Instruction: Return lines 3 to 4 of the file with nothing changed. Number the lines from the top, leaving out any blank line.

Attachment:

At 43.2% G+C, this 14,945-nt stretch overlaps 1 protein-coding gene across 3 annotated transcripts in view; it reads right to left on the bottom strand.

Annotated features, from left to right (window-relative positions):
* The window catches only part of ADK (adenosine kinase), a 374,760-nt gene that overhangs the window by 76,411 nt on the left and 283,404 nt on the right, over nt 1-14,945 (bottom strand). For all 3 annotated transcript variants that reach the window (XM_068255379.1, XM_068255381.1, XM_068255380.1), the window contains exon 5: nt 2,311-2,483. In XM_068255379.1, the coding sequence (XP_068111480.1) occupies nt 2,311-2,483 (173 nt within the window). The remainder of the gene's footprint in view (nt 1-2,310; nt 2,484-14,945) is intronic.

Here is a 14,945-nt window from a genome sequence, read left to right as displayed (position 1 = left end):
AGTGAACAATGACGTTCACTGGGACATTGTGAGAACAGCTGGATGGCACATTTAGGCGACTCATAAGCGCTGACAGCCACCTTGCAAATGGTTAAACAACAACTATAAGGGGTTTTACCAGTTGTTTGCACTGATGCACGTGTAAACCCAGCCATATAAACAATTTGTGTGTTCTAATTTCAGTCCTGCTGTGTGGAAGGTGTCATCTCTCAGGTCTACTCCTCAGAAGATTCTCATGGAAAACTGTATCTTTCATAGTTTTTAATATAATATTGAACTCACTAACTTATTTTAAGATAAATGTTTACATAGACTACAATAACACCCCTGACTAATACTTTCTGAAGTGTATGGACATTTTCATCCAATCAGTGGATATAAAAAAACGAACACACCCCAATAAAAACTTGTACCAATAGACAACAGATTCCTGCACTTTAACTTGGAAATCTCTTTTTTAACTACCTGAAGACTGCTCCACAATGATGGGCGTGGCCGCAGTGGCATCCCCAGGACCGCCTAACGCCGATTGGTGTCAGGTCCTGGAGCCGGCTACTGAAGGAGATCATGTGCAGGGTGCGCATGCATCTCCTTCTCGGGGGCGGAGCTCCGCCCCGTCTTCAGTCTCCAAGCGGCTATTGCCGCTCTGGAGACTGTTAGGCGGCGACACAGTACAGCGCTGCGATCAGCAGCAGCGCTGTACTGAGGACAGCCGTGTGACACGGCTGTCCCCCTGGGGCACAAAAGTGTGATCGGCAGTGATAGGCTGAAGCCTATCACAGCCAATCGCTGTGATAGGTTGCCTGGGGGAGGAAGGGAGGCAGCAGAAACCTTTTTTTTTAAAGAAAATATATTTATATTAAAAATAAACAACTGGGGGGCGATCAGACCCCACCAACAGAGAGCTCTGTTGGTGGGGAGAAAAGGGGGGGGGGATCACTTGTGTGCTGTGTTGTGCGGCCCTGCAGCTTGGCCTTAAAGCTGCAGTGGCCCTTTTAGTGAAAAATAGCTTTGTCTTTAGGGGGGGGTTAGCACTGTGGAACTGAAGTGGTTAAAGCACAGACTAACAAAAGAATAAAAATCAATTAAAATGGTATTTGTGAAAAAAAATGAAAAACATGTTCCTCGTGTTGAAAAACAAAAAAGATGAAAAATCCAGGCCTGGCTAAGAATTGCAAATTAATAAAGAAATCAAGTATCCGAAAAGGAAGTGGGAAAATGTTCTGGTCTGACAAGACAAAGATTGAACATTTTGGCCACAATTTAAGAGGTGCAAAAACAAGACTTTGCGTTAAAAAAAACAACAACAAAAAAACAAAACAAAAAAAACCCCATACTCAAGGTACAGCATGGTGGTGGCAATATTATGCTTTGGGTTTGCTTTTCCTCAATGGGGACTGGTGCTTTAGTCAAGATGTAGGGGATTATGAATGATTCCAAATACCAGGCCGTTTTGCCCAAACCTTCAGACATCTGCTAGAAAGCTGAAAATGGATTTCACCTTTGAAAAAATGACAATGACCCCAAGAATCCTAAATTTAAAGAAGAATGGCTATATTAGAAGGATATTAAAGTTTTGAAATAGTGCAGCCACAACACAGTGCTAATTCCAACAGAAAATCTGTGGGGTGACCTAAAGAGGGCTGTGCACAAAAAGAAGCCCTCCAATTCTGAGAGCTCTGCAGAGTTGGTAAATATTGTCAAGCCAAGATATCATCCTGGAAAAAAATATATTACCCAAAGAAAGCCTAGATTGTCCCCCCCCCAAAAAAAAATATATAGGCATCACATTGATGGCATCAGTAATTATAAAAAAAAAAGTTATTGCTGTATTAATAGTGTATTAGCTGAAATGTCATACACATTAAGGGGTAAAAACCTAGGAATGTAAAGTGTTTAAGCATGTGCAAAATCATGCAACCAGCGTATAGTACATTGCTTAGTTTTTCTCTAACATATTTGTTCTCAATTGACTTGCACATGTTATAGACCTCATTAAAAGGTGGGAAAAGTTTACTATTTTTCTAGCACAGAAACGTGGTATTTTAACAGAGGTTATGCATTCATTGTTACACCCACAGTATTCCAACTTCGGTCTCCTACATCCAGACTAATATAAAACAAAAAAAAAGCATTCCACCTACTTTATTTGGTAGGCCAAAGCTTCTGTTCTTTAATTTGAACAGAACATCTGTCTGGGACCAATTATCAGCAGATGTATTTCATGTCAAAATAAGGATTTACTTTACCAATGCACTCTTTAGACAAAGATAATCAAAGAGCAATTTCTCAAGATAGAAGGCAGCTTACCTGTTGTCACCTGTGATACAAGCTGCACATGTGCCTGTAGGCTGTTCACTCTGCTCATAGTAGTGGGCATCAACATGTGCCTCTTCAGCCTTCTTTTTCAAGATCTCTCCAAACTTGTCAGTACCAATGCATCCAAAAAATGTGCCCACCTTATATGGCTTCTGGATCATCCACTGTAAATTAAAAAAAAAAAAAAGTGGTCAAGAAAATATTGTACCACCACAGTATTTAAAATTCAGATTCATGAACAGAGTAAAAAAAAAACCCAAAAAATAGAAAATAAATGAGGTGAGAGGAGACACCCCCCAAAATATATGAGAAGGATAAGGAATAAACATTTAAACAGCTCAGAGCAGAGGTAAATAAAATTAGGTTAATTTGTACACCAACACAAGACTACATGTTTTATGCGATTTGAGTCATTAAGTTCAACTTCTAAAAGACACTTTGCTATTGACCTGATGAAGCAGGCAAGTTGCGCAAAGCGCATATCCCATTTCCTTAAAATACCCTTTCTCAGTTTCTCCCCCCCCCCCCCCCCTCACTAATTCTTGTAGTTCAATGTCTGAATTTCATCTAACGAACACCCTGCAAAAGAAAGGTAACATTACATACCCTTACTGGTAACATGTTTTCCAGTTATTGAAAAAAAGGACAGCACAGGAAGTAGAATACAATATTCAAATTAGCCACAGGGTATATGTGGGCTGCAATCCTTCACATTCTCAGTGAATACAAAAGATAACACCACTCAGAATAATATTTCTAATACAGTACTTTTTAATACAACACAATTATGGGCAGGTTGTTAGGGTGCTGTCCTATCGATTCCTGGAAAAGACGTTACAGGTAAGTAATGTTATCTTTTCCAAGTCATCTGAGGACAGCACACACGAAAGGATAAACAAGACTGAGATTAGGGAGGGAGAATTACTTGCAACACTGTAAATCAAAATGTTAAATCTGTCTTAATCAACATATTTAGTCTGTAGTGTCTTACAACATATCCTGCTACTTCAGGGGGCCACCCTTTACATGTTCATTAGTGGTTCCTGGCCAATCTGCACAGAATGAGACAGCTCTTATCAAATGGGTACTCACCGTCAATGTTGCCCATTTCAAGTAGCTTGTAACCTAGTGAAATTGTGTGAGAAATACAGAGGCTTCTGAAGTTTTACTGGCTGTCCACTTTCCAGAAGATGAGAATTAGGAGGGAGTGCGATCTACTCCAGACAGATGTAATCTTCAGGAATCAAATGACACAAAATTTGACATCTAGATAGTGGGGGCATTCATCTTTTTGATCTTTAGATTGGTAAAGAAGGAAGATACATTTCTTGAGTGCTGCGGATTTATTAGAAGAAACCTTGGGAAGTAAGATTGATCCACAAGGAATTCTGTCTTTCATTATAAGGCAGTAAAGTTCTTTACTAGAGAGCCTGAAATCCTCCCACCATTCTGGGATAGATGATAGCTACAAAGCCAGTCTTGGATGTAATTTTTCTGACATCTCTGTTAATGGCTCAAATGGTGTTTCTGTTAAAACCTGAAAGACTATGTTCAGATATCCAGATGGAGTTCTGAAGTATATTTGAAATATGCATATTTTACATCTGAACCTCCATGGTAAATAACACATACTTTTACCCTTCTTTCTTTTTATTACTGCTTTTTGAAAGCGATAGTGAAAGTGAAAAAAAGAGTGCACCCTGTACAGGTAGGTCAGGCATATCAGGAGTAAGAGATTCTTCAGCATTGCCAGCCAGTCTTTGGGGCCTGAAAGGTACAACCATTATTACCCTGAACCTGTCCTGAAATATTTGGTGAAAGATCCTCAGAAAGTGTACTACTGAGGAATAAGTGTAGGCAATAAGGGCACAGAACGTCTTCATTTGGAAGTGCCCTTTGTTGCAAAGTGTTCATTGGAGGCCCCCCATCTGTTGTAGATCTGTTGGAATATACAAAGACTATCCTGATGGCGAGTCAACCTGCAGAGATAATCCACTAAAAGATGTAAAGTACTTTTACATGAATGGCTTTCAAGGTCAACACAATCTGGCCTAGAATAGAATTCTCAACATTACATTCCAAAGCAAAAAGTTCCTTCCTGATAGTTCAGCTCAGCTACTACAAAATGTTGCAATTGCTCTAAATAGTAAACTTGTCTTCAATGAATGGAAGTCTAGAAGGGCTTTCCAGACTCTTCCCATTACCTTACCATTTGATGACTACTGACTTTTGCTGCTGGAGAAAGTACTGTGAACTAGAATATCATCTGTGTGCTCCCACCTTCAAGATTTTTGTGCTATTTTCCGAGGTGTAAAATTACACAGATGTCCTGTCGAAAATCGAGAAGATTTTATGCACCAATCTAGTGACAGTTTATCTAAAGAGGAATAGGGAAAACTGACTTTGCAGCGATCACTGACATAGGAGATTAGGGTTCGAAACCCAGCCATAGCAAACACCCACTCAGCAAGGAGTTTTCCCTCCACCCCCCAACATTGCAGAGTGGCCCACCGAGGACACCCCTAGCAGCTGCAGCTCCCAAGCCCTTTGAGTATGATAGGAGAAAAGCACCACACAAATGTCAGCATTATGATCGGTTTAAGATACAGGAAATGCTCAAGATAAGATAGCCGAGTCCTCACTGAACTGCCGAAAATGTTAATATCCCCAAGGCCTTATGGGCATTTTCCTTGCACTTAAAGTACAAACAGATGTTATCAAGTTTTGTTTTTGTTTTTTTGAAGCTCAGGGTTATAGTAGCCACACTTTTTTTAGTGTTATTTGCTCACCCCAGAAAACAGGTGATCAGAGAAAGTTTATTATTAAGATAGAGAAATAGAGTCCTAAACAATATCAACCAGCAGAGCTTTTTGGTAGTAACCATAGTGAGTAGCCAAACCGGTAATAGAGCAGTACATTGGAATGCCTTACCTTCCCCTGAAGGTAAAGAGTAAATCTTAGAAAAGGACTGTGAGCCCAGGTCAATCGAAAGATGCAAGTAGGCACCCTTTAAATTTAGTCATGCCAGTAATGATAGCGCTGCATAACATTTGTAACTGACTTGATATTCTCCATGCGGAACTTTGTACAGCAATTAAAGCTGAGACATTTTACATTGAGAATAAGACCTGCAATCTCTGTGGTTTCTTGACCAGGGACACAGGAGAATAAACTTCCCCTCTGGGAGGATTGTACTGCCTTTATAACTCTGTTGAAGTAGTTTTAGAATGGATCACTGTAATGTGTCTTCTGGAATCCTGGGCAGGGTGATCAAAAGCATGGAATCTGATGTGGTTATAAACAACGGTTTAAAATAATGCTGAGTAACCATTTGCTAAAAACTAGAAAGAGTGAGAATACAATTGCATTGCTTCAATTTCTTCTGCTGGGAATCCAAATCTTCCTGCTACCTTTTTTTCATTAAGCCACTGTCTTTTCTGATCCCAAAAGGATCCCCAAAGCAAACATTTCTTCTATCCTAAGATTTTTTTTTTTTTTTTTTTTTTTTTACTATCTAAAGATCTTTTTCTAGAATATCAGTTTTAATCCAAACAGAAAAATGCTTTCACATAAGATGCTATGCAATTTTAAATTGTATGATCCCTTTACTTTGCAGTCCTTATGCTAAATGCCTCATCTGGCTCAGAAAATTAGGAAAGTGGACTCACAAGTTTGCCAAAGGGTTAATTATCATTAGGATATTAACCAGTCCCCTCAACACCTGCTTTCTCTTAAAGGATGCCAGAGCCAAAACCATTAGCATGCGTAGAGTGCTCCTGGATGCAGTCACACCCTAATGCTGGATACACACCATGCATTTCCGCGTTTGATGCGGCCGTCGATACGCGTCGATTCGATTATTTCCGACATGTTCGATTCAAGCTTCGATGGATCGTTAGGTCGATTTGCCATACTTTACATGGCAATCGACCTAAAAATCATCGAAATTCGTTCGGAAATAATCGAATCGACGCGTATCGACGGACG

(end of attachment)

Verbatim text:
* The window catches only part of ADK (adenosine kinase), a 374,760-nt gene that overhangs the window by 76,411 nt on the left and 283,404 nt on the right, over nt 1-14,945 (bottom strand). For all 3 annotated transcript variants that reach the window (XM_068255379.1, XM_068255381.1, XM_068255380.1), the window contains exon 5: nt 2,311-2,483. In XM_068255379.1, the coding sequence (XP_068111480.1) occupies nt 2,311-2,483 (173 nt within the window). The remainder of the gene's footprint in view (nt 1-2,310; nt 2,484-14,945) is intronic.

Here is a 14,945-nt window from a genome sequence, read left to right as displayed (position 1 = left end):